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By AWN Staff
Editorial / News Analysis
Is the money laundering that’s being conducted through British Columbia’s casinos really that difficult to detect or stop?
According to Global News and inside sources sought by AWN, money launderers enter the casino with tainted cash and use it to buy thousands of dollars’ worth of chips. Evidently, they bring in less than $10,000 in order to “fly under the radar” and avoid the automatic audit that the government conducts for any transaction of $10,000 or more.
From there, the launderer gambles for a short while—only long enough to lose a relatively minimal amount of money, say a $500 loss or perhaps a little more. Then they go to the cashier and redeem their remaining chips. They ask for a receipt for the amount redeemed and claim the money as casino winnings. Such winnings are tax-free.
“As a dealer of cards for the first 15 years of Casino Rama, I have observed and talked to numerous casino employees about what gamblers do and what they become,” John Devine, who’s now an associate editor of AWN, recalled. “It was always a consensus from employees I conversed with, who were not addicted to gambling; they agreed that very few returning gamblers are ‘up’ money, if any. It’s very safe to say (for the sake of argument) that maybe 5% of these gamblers who play regularly are gaining money—and many not by much.”
Devine added: “Most gamblers use those plastic player’s cards to earn meal deals and other perks. It appears that the only ones who do not want a player’s card are money launderers.”
Therefore, the authorities ought to easily be able to look for gamblers coming in with a little less than $10,000 who cash in their excess chips early—so that the tainted cash with which they entered the casino can be traded for clean cash in the process of betting.
The other thing to look for, according to Devine, is if such a winner does not use a player’s card. Launderers naturally would want to forgo using a player’s card in order to avoid creating a digital record of his or her identity and gambling transactions (how many casino visits and when, how many wins, etc.).
Since the newly acquired clean cash, at least in part, very likely will be deposited in a bank under the guise of a new business or new individual bank customer, the focus of the B.C. inquiry should shift to the banks themselves. It is understood that money launderers, posing as everyday casino customers, report their gains to the Canadian Ministry of Revenue as winnings. As noted, winnings in the gaming industry are not taxed—but maybe they should be.
Taxing winnings—especially in situations where launderers get rid of their tainted cash, gamble and cash in their remaining chips in early—would be a first step in discouraging the use of casinos as a “filter” to convert dirty money to clean money.
But will we hear such a suggestion from the Cullen Commission that’s been tasked with probing money laundering involving B.C. casinos? The answer remains to be seen.
When it comes to the integrity of the banks and the need to look closer at their possible role in the laundering system, take note that, during the settlement of his Aunt Eleanor Sheppard’s estate back in 1991, Mr. Devine experienced extremely dishonest handling of his Aunt’s assets, wherein two chartered banks even had the audacity to use the Freedom of Information Act—which stalled a police investigation for a year. And the documents that were finally obtained from the banks by the police were found to be forged!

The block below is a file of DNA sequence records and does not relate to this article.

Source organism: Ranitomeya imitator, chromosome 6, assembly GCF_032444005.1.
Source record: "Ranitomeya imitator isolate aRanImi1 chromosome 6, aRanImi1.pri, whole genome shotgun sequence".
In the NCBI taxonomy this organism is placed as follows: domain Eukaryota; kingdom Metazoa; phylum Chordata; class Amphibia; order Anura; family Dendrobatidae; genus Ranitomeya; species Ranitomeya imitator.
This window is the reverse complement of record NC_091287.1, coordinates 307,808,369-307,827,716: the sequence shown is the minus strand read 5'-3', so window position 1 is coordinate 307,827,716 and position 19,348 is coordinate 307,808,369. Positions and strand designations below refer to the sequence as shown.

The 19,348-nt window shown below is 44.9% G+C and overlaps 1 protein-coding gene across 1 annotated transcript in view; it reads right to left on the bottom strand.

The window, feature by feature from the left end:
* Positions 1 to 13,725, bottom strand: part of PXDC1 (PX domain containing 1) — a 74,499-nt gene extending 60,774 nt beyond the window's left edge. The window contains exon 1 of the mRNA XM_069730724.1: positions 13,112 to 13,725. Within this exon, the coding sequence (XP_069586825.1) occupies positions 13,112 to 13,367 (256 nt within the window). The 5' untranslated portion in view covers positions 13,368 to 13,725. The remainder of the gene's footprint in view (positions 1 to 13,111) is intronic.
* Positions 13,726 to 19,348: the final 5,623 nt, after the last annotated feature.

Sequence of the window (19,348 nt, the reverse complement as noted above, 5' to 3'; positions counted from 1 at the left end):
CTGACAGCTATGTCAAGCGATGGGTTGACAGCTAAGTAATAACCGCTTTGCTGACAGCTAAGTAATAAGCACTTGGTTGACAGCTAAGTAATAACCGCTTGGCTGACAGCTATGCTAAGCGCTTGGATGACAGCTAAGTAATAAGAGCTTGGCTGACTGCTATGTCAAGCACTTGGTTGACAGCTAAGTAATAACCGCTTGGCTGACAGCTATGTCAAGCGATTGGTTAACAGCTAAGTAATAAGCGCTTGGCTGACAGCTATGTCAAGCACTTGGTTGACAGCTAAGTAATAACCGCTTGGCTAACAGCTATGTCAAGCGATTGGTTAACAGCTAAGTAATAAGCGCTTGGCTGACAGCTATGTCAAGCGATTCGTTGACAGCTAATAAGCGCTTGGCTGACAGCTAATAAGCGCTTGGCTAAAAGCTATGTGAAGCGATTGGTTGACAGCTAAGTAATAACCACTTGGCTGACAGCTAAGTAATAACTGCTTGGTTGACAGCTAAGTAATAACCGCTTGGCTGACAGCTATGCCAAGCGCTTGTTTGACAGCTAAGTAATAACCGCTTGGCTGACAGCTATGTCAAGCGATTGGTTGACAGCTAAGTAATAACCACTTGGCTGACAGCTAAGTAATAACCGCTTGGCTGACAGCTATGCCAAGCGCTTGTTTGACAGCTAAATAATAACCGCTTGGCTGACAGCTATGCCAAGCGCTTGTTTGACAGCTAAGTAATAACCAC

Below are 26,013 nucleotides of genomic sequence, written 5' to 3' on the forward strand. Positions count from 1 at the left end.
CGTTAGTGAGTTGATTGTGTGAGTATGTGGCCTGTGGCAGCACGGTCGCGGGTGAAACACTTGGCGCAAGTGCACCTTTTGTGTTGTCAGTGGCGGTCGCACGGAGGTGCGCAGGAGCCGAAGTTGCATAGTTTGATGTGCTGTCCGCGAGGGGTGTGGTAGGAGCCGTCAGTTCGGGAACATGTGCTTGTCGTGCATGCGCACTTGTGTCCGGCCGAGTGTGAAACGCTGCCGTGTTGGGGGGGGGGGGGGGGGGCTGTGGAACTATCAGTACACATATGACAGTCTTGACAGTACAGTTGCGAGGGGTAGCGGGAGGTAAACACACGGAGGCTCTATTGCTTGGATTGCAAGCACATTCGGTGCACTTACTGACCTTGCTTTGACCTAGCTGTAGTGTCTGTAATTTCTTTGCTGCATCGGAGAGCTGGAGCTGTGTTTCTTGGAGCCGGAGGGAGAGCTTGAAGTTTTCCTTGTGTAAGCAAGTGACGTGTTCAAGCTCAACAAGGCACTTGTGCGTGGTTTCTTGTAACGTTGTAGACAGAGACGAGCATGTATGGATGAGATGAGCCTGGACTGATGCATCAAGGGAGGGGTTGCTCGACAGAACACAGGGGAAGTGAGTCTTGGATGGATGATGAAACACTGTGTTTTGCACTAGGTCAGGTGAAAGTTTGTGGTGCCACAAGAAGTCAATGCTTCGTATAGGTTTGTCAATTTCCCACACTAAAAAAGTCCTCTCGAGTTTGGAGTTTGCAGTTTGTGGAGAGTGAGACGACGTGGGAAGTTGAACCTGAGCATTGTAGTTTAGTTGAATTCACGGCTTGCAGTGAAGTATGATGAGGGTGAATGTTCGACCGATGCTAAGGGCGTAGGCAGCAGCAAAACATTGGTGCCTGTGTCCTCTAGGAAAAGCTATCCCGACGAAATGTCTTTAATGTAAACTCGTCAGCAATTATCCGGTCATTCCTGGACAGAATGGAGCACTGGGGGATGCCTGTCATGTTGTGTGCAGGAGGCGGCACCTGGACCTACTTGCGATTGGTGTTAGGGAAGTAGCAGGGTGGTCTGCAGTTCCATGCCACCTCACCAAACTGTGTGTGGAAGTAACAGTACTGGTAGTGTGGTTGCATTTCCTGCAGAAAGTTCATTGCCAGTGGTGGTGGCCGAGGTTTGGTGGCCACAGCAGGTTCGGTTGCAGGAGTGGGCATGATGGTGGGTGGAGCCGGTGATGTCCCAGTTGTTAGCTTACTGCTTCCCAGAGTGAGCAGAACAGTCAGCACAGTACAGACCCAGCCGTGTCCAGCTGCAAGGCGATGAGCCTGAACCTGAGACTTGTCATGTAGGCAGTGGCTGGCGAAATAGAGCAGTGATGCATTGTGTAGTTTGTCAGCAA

This causes one to wonder if Scotiabank, the official banker of Casino Rama (since Casino Rama opened 1996 to the present) would use the same protection if they where approached by the police regarding Penn National’s possible associations with, or knowledge of, money launderers. (Editor’s Note: Penn National is the former manager of Casino Rama but the current manager of that casino and all others throughout Canada need to participate in this probe) Notably, Mr. Devine made Scotiabank aware of Penn National’s corrupt behaviour years ago, yet the bank went silent even though Penn National was managing Casino Rama, the bank’s client.
All told, if the Cullen Commission and the national Ministry of Revenue are serious about carrying out a thorough audit of the money laundering system, the first thing that needs to be determined is whether casinos or especially banks may resort to similar legal maneuvers and obstruct an audit. From there, if Canada’s Revenue Minister will order his/her agents to follow up on suspected launderers and ask for a general audit of players cards, they may discover that, while very few serious launderers would use player’s cards for reasons already stated, the authorities also may find that some of them did get a player’s card and created a “digital paper trail.”
Meanwhile the big media claim that we have launderers who supposedly are winning in large amounts—which, however, contradicts the 95% loss ratio of the typical gambler. How is it that those who are laundering money can have a higher winning ratio than the average gambler? Remember, the “House” always wins, since casinos are set up to where they simply cannot lose money of any significance.